The last place to expect calmness is in battlefields where our troops are always under constant pressure of imminent attacks. Yet Former Navy SEAL Commander, Rorke Denver, a man who was trained to be at the heart of the battle said that one of the most valuable advice he ever received in SEAL Training school was on calmness, which was, calm is contagious. On the surface, this advice doesn’t even remotely connect to the warrior he was being trained to be. But looking closely, a state of calmness keeps at bay its opposite and alternate state, panic. While calmness allows us to focus our energy, panic disperses energy making us ineffective under pressure. This explains why warriors such as men in the Navy SEALs are trained to be calm under stressful environments.
Calmness is an inside condition that comes with lots of exercise. It’s maintaining a clear head when there is chaos all around you. You can only exercise inner calmness when you know how to do two things: First, being a minimalist when it comes to having control. Understanding that you can control a limited number of things when chaos arises, will help you to give up controlling things that are out of your control and focus on the very few things that you still can control. Often, the few things we can really control lay within us such as our mental state. Second is learning to ride the storms of life instead of fighting it. Like an eagle if you learn how to take advantage of the storm, you won’t waste any energy fighting the storm, but you will use it to soar higher.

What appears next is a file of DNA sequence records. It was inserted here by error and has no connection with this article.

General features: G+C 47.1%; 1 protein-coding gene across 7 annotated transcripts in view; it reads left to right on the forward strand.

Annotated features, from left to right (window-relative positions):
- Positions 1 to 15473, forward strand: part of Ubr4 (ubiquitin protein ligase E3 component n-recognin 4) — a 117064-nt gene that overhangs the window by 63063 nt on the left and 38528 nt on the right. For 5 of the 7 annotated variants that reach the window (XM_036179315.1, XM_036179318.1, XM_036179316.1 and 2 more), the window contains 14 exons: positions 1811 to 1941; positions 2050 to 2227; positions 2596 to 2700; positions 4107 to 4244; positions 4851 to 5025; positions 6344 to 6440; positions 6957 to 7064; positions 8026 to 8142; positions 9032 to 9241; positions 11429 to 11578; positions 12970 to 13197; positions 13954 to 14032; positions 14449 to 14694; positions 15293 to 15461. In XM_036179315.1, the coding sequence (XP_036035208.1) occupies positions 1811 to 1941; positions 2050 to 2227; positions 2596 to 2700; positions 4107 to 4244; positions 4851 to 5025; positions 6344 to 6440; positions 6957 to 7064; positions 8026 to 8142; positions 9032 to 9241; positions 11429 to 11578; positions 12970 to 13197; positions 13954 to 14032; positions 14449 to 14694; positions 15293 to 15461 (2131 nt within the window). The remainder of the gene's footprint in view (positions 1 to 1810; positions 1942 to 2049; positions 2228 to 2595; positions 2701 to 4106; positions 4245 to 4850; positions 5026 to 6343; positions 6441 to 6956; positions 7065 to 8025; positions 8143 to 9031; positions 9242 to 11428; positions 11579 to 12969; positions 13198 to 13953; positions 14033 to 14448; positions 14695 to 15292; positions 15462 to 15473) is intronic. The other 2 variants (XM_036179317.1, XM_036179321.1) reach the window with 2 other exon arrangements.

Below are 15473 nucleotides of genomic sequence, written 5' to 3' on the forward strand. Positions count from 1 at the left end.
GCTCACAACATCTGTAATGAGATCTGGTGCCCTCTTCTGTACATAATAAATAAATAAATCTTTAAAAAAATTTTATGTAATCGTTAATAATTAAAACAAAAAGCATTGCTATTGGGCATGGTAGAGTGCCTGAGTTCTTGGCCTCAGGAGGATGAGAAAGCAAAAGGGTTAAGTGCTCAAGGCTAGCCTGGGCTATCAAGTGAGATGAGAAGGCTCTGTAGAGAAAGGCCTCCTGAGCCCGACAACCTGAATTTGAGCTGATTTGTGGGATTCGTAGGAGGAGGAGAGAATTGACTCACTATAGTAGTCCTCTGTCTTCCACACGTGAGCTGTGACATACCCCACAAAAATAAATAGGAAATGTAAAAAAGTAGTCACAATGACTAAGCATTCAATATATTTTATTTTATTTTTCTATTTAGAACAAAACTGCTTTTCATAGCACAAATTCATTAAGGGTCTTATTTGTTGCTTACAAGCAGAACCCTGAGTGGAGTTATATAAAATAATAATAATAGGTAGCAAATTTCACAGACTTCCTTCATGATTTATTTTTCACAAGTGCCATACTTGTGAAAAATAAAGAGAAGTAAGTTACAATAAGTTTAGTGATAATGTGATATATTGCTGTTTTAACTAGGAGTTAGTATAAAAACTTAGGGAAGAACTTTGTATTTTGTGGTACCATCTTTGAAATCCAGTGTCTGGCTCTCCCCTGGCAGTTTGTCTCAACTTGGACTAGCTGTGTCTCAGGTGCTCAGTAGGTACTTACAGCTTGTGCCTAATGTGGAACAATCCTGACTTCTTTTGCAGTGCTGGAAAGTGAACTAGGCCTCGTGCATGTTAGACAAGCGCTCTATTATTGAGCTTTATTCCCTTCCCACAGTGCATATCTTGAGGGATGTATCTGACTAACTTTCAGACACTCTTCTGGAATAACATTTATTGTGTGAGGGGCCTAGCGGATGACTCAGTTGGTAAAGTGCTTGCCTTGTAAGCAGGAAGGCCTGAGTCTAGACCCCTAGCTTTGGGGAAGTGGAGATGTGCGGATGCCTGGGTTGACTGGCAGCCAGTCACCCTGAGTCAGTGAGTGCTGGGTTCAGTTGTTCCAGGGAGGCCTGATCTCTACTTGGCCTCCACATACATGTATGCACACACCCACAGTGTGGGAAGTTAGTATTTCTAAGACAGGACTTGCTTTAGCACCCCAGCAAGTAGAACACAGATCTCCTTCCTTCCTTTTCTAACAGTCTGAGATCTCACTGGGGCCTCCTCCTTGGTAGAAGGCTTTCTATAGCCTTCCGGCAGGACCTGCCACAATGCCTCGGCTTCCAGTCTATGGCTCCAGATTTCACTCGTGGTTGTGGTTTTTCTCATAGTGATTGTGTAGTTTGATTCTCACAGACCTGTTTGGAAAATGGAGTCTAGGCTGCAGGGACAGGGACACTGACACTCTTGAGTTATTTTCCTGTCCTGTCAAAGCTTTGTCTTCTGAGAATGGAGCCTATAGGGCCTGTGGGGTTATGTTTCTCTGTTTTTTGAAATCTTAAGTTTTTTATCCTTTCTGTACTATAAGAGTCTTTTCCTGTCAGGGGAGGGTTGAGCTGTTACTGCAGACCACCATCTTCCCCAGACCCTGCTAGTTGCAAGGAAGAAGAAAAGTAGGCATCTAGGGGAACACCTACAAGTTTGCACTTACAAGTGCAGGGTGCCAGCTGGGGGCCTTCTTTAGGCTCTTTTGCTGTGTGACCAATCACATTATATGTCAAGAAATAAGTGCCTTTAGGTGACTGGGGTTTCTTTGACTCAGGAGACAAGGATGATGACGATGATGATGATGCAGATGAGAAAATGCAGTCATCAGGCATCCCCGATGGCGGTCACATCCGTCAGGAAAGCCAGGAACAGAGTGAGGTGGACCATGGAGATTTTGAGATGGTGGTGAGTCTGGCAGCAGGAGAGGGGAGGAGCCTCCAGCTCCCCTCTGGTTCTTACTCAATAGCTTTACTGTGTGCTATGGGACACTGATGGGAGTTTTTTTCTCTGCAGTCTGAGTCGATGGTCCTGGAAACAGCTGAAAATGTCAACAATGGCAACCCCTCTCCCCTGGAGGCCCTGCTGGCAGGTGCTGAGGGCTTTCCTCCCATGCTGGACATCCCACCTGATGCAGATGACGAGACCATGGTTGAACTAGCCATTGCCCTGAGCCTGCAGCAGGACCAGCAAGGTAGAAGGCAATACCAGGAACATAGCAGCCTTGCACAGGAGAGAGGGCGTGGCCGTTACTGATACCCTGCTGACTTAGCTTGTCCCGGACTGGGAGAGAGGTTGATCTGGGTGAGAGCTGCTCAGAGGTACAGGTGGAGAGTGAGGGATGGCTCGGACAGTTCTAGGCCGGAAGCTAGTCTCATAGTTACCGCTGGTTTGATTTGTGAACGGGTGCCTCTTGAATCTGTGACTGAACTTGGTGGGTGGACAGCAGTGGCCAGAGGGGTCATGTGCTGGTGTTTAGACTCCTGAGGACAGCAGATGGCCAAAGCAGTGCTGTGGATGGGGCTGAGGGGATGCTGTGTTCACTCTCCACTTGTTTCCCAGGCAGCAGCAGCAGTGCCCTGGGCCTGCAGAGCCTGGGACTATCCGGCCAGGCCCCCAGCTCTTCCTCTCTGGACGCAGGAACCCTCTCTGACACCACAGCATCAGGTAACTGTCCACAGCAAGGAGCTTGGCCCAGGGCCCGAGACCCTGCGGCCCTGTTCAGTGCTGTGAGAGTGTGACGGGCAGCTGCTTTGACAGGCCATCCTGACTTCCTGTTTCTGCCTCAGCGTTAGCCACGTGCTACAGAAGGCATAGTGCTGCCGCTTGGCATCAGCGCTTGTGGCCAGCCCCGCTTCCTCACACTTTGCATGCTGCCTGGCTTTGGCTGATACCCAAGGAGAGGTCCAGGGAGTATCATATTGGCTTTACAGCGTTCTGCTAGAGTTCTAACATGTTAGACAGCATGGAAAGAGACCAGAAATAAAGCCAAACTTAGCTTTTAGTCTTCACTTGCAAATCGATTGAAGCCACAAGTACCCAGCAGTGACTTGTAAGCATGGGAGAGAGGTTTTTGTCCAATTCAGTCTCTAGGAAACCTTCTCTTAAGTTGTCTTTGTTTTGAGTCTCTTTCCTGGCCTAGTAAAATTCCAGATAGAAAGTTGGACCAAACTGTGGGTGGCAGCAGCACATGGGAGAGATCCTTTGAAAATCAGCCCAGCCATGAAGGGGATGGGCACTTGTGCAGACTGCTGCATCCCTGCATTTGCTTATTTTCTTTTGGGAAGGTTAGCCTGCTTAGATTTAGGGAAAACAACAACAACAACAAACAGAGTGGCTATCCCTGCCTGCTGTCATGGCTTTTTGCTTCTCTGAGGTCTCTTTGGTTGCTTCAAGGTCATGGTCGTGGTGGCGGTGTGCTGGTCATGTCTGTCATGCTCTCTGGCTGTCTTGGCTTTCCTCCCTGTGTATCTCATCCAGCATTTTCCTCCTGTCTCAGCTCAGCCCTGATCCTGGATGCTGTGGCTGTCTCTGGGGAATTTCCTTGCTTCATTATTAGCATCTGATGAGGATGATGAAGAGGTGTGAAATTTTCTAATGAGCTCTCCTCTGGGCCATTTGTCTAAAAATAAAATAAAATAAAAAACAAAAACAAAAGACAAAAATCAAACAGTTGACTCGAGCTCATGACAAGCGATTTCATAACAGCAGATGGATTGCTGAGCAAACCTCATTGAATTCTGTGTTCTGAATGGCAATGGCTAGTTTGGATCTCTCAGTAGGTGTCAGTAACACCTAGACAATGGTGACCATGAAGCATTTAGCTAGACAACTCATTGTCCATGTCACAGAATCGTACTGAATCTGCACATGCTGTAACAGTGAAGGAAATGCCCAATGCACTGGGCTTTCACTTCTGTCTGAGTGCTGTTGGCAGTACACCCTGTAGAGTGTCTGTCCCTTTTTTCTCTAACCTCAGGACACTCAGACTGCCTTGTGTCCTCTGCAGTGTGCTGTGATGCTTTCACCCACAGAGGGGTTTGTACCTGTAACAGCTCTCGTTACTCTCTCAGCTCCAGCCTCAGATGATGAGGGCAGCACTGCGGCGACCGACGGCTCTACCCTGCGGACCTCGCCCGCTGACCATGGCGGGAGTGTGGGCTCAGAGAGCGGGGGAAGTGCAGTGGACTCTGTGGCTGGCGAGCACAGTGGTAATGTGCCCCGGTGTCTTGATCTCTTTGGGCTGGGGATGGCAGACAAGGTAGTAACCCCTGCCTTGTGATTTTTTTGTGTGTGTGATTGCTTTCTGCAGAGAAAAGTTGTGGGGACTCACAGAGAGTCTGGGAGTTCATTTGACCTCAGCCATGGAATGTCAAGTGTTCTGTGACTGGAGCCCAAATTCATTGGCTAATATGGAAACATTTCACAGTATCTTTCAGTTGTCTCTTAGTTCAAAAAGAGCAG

Exercising calmness in all situations will prevent you from being sucked up into the noises of life. It enables you to think and see things clearly thereby allowing you to move with precision. Those who don’t remain calm especially in relationships end up misusing their energy engaging in arguments that drains them.
3. Avoid unprofitable arguments
If there is anything that can quickly drain all your four energy chambers, simultaneously, is unprofitable arguments. The writer of some of the most influential letters in history, the Apostle Paul, often warned the men he mentored to be transformative leaders concerning foolish arguments. In a letter to a young leader named Timothy, the Apostle Paul wrote, “Avoid foolish and ignorant arguments, knowing that they generate strife.” His advice might be a few hundred years old but it’s truth is undeniable. Despite your cultural or religious background, unprofitable arguments lead to strife and drains all parties’ energies. To stay away from unprofitable arguments, we must remember that people have different perspectives depending on their past and present experiences. Sometimes giving people time to gain the insight you have is all the remedy for arguments, especially in a relationship. Giving up the need to always prove that you’re right will also save you a lot of energy.
In summary, as much as our personal energy is renewable, it’s not unlimited. If we are to experience productivity at the highest level, we must manage and protect our four-chambers of personal energy equally since they are dependent on each other. Protect your resting time, intentionally exercise calmness under stressful situations, and never engage in unprofitable arguments. You will maximize your personal energy for productivity.
While maximizing our time through the habits we covered in the last post, and using the lessons from today’s post to maximize our energy will greatly improve our odds extraordinary results, the art of traveling light through life which will be our next subject to cover in the next few weeks, will greatly improve the quality of life we live. Until next time, here is a warning from Gary Keller, author of The One Thing, “Personal energy mismanagement is a silent thief of productivity”.
2 Comments Add yours
In life we need energy renewal, why do the hours in a day seem to be getting shorter than the activities in it? We taking more than our energy can handle. Learning to number n manage activities helps manage energy
This was worth reading twice. I need to care for the chambers or quadrants where I draw energy from more. In particular I am challenged to keep electronics(specifically my phone) outside the bedroom. Thanks for these rich words.